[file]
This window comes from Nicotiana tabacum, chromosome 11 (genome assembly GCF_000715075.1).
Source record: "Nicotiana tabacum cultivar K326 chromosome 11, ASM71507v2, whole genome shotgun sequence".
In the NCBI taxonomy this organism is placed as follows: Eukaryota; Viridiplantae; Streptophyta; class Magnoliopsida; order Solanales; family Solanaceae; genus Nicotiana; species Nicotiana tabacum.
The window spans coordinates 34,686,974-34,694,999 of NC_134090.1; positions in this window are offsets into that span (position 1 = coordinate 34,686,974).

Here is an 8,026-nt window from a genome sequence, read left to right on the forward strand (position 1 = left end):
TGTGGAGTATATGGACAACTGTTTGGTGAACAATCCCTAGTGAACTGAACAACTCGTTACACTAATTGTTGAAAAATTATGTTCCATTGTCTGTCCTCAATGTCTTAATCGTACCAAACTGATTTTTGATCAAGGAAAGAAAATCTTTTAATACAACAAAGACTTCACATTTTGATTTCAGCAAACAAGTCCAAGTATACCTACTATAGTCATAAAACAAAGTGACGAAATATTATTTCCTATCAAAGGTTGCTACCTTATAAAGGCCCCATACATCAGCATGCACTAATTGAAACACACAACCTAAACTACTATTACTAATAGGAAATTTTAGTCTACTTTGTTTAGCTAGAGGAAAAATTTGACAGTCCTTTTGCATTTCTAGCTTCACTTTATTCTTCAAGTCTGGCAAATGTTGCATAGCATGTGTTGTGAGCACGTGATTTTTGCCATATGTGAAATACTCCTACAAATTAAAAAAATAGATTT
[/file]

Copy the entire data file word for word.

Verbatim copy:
This window comes from Nicotiana tabacum, chromosome 11 (genome assembly GCF_000715075.1).
Source record: "Nicotiana tabacum cultivar K326 chromosome 11, ASM71507v2, whole genome shotgun sequence".
In the NCBI taxonomy this organism is placed as follows: Eukaryota; Viridiplantae; Streptophyta; class Magnoliopsida; order Solanales; family Solanaceae; genus Nicotiana; species Nicotiana tabacum.
The window spans coordinates 34,686,974-34,694,999 of NC_134090.1; positions in this window are offsets into that span (position 1 = coordinate 34,686,974).

Here is an 8,026-nt window from a genome sequence, read left to right on the forward strand (position 1 = left end):
TGTGGAGTATATGGACAACTGTTTGGTGAACAATCCCTAGTGAACTGAACAACTCGTTACACTAATTGTTGAAAAATTATGTTCCATTGTCTGTCCTCAATGTCTTAATCGTACCAAACTGATTTTTGATCAAGGAAAGAAAATCTTTTAATACAACAAAGACTTCACATTTTGATTTCAGCAAACAAGTCCAAGTATACCTACTATAGTCATAAAACAAAGTGACGAAATATTATTTCCTATCAAAGGTTGCTACCTTATAAAGGCCCCATACATCAGCATGCACTAATTGAAACACACAACCTAAACTACTATTACTAATAGGAAATTTTAGTCTACTTTGTTTAGCTAGAGGAAAAATTTGACAGTCCTTTTGCATTTCTAGCTTCACTTTATTCTTCAAGTCTGGCAAATGTTGCATAGCATGTGTTGTGAGCACGTGATTTTTGCCATATGTGAAATACTCCTACAAATTAAAAAAATAGATTT